Chloride / Chlorine Meters
- Use to monitor irrigation water, especially from water supplies where chlorine is added for disinfection
- Monitor chloride in water used for compost teas to prevent killing microbes
- Monitor chloride level in liquid fertilizers for example KCL content
- Monitor chloride in soil solution by making soil sample
- Monitor chloride in plant tissue and crops
- Monitor rain water, drinking water, swimming pools and other water sources of interest
The terms Chlorine and Chloride are often misunderstood. Chlorine is the element with atomic number 17 and symbol Cl. In its elemental form it is actually a gas (Cl2) which is used in water purification, however chlorine does not occur naturally this way and is very unstable. Chlorine gas has to be manufactured and will combine itself with many other elements in the same way that Oxygen does which is why it makes a great disinfectant.
When Chlorine picks up an electron to form an anion (negatively charged ion) it is known as chloride and it is chlorine in this form that is stable and present in the soils.
The soluble chloride ion (Cl-) accounts for nearly all the chlorine available in the soils and remains mainly in the soil solution that the plants can take up. Too much chloride can accumulate and become damaging to plants and if too high all the biological life in the soil. However it is also an essential plant micro-nutrient so has to be available in small quantities for certain photo-chemical reactions during photosynthesis.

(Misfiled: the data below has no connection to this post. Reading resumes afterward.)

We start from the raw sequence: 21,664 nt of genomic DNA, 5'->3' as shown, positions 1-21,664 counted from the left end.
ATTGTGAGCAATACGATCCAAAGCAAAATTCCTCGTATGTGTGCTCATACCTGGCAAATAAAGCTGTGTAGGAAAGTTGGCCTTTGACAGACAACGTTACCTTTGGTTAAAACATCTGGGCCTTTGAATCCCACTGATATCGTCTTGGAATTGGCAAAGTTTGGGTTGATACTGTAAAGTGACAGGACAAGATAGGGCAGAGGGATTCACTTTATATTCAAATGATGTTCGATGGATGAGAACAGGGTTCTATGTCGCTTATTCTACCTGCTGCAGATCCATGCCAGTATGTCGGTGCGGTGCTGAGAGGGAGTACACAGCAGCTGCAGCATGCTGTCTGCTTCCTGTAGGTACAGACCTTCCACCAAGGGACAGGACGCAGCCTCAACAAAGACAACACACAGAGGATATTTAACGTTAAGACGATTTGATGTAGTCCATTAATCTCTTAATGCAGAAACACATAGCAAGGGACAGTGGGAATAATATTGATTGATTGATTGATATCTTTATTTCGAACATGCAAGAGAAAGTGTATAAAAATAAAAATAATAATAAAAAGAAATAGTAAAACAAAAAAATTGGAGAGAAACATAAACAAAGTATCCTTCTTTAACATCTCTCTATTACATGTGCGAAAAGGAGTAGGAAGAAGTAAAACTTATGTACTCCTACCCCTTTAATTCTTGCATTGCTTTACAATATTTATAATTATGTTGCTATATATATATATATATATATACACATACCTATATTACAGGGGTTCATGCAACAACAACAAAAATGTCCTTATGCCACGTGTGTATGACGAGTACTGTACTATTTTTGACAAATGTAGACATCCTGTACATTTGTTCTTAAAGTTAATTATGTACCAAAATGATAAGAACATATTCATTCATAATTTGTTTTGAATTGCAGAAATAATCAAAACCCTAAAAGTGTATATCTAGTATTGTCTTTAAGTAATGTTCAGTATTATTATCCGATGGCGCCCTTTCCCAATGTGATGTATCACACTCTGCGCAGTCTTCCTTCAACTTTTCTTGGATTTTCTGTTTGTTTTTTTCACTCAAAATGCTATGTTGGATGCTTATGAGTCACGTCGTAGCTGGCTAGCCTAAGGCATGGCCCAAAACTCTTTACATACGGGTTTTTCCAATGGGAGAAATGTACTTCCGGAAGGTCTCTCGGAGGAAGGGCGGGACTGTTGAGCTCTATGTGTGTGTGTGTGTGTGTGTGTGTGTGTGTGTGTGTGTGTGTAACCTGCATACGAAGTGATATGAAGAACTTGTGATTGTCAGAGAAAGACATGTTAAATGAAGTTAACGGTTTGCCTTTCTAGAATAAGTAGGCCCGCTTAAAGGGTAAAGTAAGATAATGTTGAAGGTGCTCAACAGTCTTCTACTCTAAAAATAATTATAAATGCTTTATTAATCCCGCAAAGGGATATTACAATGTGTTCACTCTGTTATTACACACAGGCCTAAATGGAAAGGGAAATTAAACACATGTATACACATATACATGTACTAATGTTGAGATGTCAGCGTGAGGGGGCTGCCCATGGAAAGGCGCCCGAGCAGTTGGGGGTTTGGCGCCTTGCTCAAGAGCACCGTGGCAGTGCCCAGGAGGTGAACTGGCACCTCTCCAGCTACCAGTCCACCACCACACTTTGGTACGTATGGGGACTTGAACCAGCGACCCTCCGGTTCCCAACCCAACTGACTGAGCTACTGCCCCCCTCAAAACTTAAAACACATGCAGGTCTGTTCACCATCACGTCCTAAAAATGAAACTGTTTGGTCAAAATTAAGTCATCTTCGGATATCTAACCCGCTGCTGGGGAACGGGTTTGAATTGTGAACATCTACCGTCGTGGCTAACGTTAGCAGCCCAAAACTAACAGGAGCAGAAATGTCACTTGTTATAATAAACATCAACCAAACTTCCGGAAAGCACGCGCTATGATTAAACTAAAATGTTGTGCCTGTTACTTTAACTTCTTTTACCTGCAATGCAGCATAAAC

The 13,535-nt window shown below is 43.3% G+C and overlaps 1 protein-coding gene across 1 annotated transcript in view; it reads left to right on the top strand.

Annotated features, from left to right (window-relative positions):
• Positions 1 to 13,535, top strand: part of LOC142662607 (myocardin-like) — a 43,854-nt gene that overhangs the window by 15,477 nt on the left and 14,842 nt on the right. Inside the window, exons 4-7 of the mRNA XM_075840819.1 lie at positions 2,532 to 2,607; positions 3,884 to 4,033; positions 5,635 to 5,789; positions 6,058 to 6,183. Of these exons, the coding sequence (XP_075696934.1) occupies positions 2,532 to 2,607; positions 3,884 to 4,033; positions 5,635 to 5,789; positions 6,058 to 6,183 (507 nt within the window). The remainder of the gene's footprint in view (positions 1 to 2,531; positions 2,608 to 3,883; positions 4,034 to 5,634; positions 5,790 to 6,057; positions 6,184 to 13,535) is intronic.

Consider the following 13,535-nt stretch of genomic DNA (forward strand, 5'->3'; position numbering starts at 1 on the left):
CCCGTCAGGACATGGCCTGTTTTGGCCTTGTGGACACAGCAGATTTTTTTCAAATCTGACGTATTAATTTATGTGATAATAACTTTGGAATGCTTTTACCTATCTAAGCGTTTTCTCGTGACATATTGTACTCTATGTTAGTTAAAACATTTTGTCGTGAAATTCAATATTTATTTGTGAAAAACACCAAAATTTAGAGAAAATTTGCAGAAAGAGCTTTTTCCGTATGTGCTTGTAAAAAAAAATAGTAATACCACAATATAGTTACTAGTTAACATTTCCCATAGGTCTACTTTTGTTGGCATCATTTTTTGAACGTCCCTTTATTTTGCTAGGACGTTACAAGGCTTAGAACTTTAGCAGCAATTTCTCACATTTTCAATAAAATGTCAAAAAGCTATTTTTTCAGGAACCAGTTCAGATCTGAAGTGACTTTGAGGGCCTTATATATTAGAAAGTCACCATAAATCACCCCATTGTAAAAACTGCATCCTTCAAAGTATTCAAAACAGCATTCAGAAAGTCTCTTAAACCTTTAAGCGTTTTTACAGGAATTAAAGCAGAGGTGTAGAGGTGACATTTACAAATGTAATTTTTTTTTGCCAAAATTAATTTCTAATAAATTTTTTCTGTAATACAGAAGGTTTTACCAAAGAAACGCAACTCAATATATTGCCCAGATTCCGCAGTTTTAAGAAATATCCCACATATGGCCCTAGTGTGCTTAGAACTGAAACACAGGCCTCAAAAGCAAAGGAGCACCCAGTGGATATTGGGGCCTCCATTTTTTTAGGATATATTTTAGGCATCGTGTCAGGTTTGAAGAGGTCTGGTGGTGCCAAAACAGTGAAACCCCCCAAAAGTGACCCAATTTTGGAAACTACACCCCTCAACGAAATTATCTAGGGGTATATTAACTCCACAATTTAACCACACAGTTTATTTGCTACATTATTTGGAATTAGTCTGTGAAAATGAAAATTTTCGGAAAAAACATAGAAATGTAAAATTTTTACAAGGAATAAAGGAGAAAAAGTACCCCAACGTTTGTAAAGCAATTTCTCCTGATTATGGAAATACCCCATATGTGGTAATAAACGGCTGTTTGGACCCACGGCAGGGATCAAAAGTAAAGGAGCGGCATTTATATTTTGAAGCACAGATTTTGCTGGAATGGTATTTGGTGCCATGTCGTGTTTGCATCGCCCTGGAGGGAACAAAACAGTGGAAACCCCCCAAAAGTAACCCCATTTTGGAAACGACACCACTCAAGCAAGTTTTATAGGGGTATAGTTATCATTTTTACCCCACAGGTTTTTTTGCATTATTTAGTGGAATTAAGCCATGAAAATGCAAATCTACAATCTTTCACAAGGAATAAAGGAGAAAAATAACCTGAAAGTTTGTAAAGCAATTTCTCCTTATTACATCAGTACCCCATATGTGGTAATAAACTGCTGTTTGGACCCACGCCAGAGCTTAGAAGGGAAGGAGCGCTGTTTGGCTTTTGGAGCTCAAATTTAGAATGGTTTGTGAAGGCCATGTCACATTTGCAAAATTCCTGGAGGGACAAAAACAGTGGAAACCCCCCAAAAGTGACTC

Chlorine toxicity can occur for a number of reasons such as a high chlorine fertilizers such as Muriate of Potash (KCL), from rainfall in coastal areas and even as runoff from roads when applied for de-icing. However most Chloride toxicity results from unsafe levels in irrigation water and should be monitored.
|Table 6. Chloride classification of irrigation water.|
|Chloride (ppm)||Effect on Crops|
|Below 70||Generally safe for all plants.|
|70-140||Sensitive plants show injury.|
|141-350||Moderately tolerant plants show injury.|
|Above 350||Can cause severe problems.|
|Chloride tolerance of selected crops. Listing in order of increasing tolerance: (low tolerance) dry bean, onion, carrot, lettuce, pepper, corn, potato, alfalfa, sudangrass, zucchini squash, wheat, sorghum, sugar beet, barley (high tolerance). Source: Mass (1990) Crop Salt Tolerance. Agricultural Salinity Assessment and Management Manual. K.K. Tanji (ed.). ASCE, New York. pp 262-304.|
Even sprinkler water high in chloride can cause leaf burn so it is very important to monitor waters added to your plants and also to drinking water as too much chlorine is deadly to anything it comes in contact with.